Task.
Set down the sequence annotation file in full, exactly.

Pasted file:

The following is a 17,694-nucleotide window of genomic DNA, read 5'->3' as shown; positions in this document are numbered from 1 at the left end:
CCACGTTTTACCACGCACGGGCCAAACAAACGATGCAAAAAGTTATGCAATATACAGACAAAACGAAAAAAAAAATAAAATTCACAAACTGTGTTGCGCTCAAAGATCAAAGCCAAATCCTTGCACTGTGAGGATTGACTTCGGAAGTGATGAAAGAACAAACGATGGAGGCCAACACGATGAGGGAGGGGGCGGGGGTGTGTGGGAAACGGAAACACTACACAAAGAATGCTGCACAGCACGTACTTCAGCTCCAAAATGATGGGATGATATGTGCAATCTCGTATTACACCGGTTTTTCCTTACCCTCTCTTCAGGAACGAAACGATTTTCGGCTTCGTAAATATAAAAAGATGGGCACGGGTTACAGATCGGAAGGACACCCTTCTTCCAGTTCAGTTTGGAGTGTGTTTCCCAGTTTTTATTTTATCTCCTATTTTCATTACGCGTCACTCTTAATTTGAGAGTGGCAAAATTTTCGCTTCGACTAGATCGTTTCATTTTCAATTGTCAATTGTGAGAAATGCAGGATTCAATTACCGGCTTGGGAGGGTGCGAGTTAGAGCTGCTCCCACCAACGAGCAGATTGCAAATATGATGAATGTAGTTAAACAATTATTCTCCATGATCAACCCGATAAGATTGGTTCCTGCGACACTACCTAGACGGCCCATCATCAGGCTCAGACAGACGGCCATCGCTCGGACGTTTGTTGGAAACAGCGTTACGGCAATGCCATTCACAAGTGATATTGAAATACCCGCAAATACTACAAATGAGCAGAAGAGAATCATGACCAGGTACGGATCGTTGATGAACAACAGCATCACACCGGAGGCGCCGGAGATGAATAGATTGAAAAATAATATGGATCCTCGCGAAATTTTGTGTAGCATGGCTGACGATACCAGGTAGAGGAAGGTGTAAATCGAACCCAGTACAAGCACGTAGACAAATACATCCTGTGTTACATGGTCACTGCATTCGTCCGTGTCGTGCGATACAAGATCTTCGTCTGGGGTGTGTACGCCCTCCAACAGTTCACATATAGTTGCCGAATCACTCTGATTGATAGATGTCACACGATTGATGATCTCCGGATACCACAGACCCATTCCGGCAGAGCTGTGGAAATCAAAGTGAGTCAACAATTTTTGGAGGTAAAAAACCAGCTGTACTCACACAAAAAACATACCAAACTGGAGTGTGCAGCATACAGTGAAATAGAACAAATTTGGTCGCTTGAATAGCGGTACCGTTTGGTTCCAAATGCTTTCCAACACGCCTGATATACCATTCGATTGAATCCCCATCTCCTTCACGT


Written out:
The following is a 17,694-nucleotide window of genomic DNA, read 5'->3' as shown; positions in this document are numbered from 1 at the left end:
CCACGTTTTACCACGCACGGGCCAAACAAACGATGCAAAAAGTTATGCAATATACAGACAAAACGAAAAAAAAAATAAAATTCACAAACTGTGTTGCGCTCAAAGATCAAAGCCAAATCCTTGCACTGTGAGGATTGACTTCGGAAGTGATGAAAGAACAAACGATGGAGGCCAACACGATGAGGGAGGGGGCGGGGGTGTGTGGGAAACGGAAACACTACACAAAGAATGCTGCACAGCACGTACTTCAGCTCCAAAATGATGGGATGATATGTGCAATCTCGTATTACACCGGTTTTTCCTTACCCTCTCTTCAGGAACGAAACGATTTTCGGCTTCGTAAATATAAAAAGATGGGCACGGGTTACAGATCGGAAGGACACCCTTCTTCCAGTTCAGTTTGGAGTGTGTTTCCCAGTTTTTATTTTATCTCCTATTTTCATTACGCGTCACTCTTAATTTGAGAGTGGCAAAATTTTCGCTTCGACTAGATCGTTTCATTTTCAATTGTCAATTGTGAGAAATGCAGGATTCAATTACCGGCTTGGGAGGGTGCGAGTTAGAGCTGCTCCCACCAACGAGCAGATTGCAAATATGATGAATGTAGTTAAACAATTATTCTCCATGATCAACCCGATAAGATTGGTTCCTGCGACACTACCTAGACGGCCCATCATCAGGCTCAGACAGACGGCCATCGCTCGGACGTTTGTTGGAAACAGCGTTACGGCAATGCCATTCACAAGTGATATTGAAATACCCGCAAATACTACAAATGAGCAGAAGAGAATCATGACCAGGTACGGATCGTTGATGAACAACAGCATCACACCGGAGGCGCCGGAGATGAATAGATTGAAAAATAATATGGATCCTCGCGAAATTTTGTGTAGCATGGCTGACGATACCAGGTAGAGGAAGGTGTAAATCGAACCCAGTACAAGCACGTAGACAAATACATCCTGTGTTACATGGTCACTGCATTCGTCCGTGTCGTGCGATACAAGATCTTCGTCTGGGGTGTGTACGCCCTCCAACAGTTCACATATAGTTGCCGAATCACTCTGATTGATAGATGTCACACGATTGATGATCTCCGGATACCACAGACCCATTCCGGCAGAGCTGTGGAAATCAAAGTGAGTCAACAATTTTTGGAGGTAAAAAACCAGCTGTACTCACACAAAAAACATACCAAACTGGAGTGTGCAGCATACAGTGAAATAGAACAAATTTGGTCGCTTGAATAGCGGTACCGTTTGGTTCCAAATGCTTTCCAACACGCCTGATATACCATTCGATTGAATCCCCATCTCCTTCACGT